Nebraska health care providers and educators on Tuesday launched a campaign to increase COVID-19 vaccination rates for children 5 and older with the goals of keeping kids healthy and in school.
More than 100 physicians and other health care providers from across the state so far have signed a statement of support for increasing vaccination among children and teens, said Chanda Chacón, president and CEO of Children’s Hospital & Medical Center.
In addition, the hospital, in conjunction with the Nebraska Department of Education, launched the Max the Vax campaign, complete with a MaxthevaxNE.org website, to provide families with vaccination resources and information from trusted sources: Nebraska physicians and health care providers.
“We want parents to know they have a great resource in their family physicians and health care workers,” Chacón said. “They are here to support you.”
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Matt Blomstedt, Nebraska’s education commissioner, said keeping kids healthy and in school is the most important thing parents and other adults can do, particularly in the face of all the disruptions the pandemic has wrought in people’s lives.
Studies indicate that missing even four days of school can have an impact on students, he said. Test scores of public school students released Monday also provide evidence that academic achievement took a hit from those disruptions.
Not only can vaccination protect kids and keep them in schools, he said, it also can prevent them from passing on the virus to vulnerable family members and others in their communities.
“This opportunity to max the vax really gives us the opportunity to unite in this,” Blomstedt said, noting that many schools already are hosting vaccination clinics with local health departments.
Dr. Sharon Stoolman, a pediatric hospital physician at Children’s, said Nebraska has room to increase vaccinations among its children, just as it does for adults.
According to the American Academy of Pediatrics, 4.3 million American children ages 5 to 11 had gotten at least one dose of COVID-19 vaccine as of Dec. 1. That represents 15% of that age group.
But vaccination rates vary greatly among states, ranging from 4% to 42%. In Nebraska, 17% of children ages 5 to 11 now have gotten at least one dose, according to federal Centers for Disease Control and Prevention data.
Nationally, 60% of 12- to 17-year-olds have gotten at least one dose, and 51% are fully vaccinated. In Nebraska, almost 54% of 12- to 17-year-olds have gotten at least one shot.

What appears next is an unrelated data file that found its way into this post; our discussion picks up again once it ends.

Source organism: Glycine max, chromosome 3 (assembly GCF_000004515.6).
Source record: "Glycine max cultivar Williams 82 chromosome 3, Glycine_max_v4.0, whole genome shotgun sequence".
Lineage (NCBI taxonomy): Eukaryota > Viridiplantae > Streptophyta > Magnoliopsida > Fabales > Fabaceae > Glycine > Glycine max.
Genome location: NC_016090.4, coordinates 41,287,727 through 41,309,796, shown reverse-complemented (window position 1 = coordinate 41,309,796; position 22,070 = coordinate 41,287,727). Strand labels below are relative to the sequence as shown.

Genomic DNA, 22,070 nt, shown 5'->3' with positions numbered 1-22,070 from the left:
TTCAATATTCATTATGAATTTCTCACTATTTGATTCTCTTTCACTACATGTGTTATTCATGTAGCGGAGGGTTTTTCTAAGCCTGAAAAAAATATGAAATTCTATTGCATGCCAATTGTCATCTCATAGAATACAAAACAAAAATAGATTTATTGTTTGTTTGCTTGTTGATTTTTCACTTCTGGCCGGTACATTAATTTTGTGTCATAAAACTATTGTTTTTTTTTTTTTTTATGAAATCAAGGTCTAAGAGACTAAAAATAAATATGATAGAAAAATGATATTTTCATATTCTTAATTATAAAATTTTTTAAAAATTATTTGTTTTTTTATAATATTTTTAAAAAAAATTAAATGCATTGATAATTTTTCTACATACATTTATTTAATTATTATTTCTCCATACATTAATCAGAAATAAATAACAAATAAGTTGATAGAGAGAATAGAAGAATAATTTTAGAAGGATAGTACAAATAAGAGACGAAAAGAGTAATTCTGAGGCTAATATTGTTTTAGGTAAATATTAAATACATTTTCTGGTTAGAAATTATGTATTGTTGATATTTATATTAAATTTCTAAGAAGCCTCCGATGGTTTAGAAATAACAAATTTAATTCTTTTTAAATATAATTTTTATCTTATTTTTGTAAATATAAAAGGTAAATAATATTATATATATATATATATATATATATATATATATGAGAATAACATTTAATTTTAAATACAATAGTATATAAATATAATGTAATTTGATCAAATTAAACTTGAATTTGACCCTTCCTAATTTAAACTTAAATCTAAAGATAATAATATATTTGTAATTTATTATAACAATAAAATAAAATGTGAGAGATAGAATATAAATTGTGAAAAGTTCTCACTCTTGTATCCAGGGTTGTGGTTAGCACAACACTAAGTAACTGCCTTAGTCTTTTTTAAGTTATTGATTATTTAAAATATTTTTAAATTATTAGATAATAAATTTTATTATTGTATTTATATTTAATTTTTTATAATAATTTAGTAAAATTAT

Many parents, the officials said, may be confused by myths and misinformation about getting their kids vaccinated.
Stoolman said the impact of the pandemic has been felt particularly in Black and brown, non-English-speaking and rural communities. That speaks to the urgency of making sure everyone has access not just to the vaccine but also to the information they need to make decisions about the shots.
With the delta variant still surging and omicron newly discovered in the state, Stoolman said, now is not the time to loosen protective measures.
While most children will have only mild illness when infected, she and her colleagues have cared for many kids who are very ill, both with COVID and with an inflammatory condition called Multisystem Inflammatory Syndrome in Children, or MIS-C. It can strike even children who have had mild COVID two to six weeks after the initial illness.
Dr. Alice Sato, hospital epidemiologist for Children’s, said the hospital has treated nearly 80 children with MIS-C since last May, many of whom have required intensive care and suffered effects on their hearts and other organs.
But many more children have been vaccinated. To her knowledge, she said, only one has been observed for potential heart impacts, which resolved quickly, with ibuprofen the only treatment.
Stoolman noted that some still question whether the vaccine is necessary for kids. “From my heart as a mom and my brain as a scientist and a pediatrician, I would say yes, the vaccine is necessary to keep kids out of the hospital and in the classroom.”
Stoolman said the vaccine for 5- to 11-year-olds went through additional testing for safety and proper dosing. Because of that, she feels even more secure that it wasn’t rushed.
“I know people may be sitting back and watching and waiting,” she said. “It’s critical now to make that appointment.”
Dr. Emily Braun, a pediatrician with OneWorld Community Health Centers, said she knows as a mom of four young children that new vaccines can cause anxiety. Health care providers are working to provide research and support and to make parents comfortable with the vaccines.
Braun also delivered her message in Spanish. The Max the Vax website currently is available in English, Spanish, Gujerati and Malay. Materials will be made available in many languages.
Stoolman said natural immunity from a previous infection with COVID-19 does offer some protection against the virus. But comparing the pandemic to a hurricane, she said a greater level of protection is needed — a poncho and raincoat and boots — than what’s required in a rainstorm. Natural immunity also may be less likely to hold up to new variants.
“It’s just to give you extra, to make sure you’re really prepared,” she said.
Sato said not everyone who gets infected gets a robust immune response. And researchers know that immunity wanes over time.
But people who have had COVID-19 and get vaccinated have a potent response, Sato said. Kids who have had COVID won’t have more side effects from the vaccine than those who haven’t been infected, Sato said.
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